Northwestern

Camille Saint-Saëns correspondence Edit

Summary

Identifier
Saint-Saens

Dates

  • 1845-1921 (Creation)

Extents

  • 2 Boxes (Whole)

Names

Subjects

Notes

  • Abstract

    The Camille Saint-Saëns Correspondence Collection is comprised of over 200 letters written by or to Saint-Saëns (1835-1921) between 1845 and 1921. Correspondents include fellow musicians and composers as well as other historical and cultural figures of the era. Saint-Saëns was a celebrated composer who wrote in nearly every genre of French music at the end of the 19th century. His compositions and and influence on students and later composers make him an important bridge to later 20th century music styles.

  • Biographical / Historical

    Camille Saint-Saëns (1835-1921) was a French composer, organist, music historian and writer who contributed to nearly every genre of 19th century French music. He was especially successful at writing sonatas, chamber music, symphonies and concertos but also composed oratorios and operas. Through his own compositional output and his influence on his students and successors, he is an important figure in the development of 20th century music. 

    Saint-Saëns, like Mozart (to whom he was often compared) was a child prodigy and made his piano performance debut at age ten. He entered the Paris Conservatoire in 1848 studying organ with Benoist and winning the premier prix in 1851. While at the Conservatoire, he also studied composition with Halévy and took lessons in accompaniment and voice. His "Ode à Sainte-Cécile" won first prize in a competition organized by the Société Sainte-Cécile, Bordeaux, in 1852. He won the Société Sainte-Cécile competition with the Symphony Urbs Romana in 1857 and contributed to the complete edition of the works of Gluck. He later worked on editions of works by Beethoven, Liszt, Mozart, Rameau and the French clavecinists. 

    He won early friendship and admiration from Pauline Viardot, Gounod, Rossini and Berlioz and the admiration of Liszt. He only held one formal teaching position at the École Niédermeyer. While his tenure was brief it was influential as he taught and became life-long friends with André Messager, Eugène Gigout, and Gabriel Fauré. He became especially close with Fauré who would later teach prominent 20th century French composer, Maurice Ravel. Both Fauré and Ravel were heavily influenced by Saint-Saëns and regarded him a genius.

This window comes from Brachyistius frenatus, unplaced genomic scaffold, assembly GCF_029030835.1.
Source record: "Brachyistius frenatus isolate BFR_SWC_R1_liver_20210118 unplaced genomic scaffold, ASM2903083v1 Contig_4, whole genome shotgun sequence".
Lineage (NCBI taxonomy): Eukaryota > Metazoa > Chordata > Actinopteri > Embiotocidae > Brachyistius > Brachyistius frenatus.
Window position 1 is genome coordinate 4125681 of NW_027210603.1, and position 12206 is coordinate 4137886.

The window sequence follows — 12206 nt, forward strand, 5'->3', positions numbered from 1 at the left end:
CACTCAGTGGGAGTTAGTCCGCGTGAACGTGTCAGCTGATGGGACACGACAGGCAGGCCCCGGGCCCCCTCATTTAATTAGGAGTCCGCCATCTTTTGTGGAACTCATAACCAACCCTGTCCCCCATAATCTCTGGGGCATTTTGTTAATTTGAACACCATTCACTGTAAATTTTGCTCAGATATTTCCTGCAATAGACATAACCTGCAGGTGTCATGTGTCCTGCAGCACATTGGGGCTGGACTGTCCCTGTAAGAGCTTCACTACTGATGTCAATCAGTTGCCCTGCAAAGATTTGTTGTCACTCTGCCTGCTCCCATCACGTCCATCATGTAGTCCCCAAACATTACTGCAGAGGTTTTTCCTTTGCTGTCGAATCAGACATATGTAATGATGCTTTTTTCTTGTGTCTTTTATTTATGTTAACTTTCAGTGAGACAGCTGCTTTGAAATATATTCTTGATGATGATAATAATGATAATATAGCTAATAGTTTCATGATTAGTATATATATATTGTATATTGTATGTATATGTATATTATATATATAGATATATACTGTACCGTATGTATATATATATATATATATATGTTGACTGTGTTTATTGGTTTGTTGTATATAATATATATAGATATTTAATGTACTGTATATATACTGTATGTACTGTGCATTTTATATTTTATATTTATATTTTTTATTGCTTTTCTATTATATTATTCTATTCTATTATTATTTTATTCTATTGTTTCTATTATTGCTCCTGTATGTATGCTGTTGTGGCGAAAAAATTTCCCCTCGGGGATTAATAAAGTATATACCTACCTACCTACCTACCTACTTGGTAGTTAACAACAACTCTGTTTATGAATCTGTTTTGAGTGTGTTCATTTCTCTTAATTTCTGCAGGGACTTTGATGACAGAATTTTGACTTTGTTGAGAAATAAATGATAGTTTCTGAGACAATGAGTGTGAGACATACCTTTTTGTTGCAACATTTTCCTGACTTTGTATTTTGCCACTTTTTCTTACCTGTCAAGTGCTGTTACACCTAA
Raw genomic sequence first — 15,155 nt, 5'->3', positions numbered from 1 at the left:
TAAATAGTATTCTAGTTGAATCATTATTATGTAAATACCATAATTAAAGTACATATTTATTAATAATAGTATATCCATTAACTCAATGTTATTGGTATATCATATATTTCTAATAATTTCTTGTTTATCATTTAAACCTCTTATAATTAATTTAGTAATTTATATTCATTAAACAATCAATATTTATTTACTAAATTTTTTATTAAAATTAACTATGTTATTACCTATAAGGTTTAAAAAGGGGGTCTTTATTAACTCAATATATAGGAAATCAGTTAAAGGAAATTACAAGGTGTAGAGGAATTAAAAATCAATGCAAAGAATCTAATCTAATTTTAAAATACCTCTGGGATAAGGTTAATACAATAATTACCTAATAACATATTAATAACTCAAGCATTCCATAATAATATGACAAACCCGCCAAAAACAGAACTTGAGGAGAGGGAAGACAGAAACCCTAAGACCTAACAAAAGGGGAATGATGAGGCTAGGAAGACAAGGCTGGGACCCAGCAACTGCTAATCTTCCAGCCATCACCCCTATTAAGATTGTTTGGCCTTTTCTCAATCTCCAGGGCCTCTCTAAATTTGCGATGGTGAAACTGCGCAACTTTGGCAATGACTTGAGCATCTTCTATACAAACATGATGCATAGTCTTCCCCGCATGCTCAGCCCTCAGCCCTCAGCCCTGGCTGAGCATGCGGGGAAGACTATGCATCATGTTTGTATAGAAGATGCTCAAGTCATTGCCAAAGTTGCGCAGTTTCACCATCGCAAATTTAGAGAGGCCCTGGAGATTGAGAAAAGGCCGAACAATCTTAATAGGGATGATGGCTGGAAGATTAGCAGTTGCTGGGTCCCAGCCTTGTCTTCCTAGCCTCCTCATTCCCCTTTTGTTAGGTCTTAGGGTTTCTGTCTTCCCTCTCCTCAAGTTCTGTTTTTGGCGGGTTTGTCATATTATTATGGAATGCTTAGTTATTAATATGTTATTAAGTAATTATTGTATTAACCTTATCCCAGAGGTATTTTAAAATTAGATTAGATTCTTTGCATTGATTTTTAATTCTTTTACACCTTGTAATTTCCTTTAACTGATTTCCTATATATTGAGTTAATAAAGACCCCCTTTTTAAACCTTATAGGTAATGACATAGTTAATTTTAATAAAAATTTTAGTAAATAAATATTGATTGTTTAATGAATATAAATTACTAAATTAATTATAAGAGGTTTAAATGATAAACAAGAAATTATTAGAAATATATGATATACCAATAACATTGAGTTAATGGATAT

Saint-Saëns co-founded the Société Nationale de Musique, with Romain Bussine in 1871. Members included Alexis de Castillon, Fauré, César Franck and Eduoard Lalo. The Société encouraged the performance of music by living French composers and gave important premières of works by Saint-Saëns, Chabrier, Debussy, Dukas and Ravel. He eventually broke with the Société when they decided to program the works of foreign composers.

    Even as his popularity in France began to wane, he was still regarded as the greatest living French composer in the United States and Britain. Some of his best known and most successful works include "Introduction and Rondo Capriccioso," op. 28 (1863), the Third (“Organ”) Symphony, op. 78 (1866), the Second Piano Concerto, op. 22 (1868), "Danse macabre," op. 40 (1874), the Fourth Piano Concerto, op. 44 (1875), the oratorio "Le déluge," op. 45 (1875), the opera "Samson et Dalia," op. 47 (1877), the Third Violin Concerto, op. 61 (1880), and the suite "Le carnaval des animaux," (1886).

  • Scope and Contents

    The collection is comprised of over 200 letters written between 1845 and 1921. The letters are primarily written by Saint-Saëns to fellow composers, musicians, and other historical and cultural figures. A few letters are addressed to Saint-Saëns from these persons. The earliest letter in the collection was written in 1845– the same year he made his piano performance debut at age ten. The last letter dates from November of 1921 just over a month before his death in December.

  • Arrangement

    Letters are arranged by correspondent and then chronologically within each folder. For correspondents identifiable only by first or last name, the folders are labeled with the name given and "unknown" is used to indicate the missing name(s).

    For unknown correspondents, letters have been arranged by date. The last folder contains letters without and identifiable correspondent or date.

  • Conditions Governing Access

    No restrictions. Collection open to research.

  • Immediate Source of Acquisition

    Materials were acquired individually or in sets by the Northwestern University Music Library beginning in 1970 and continuing through the present-day.

  • Processing Information

    Collection processed by Alan Akers and Nicholas Ritter, July 2017.

  • Related Materials

    The majority of the letters forming the Saint-Saëns Correspondence Collection were originally part of the Musical Autographs Collection. Subsequent acquisitions of Saint-Saëns letters prompted the creation of the current Saint-Saëns correspondence collection.

    Some additional Saint-Saëns correspondence and materials are part of the Moldenhauer Collection at Northwestern.

Components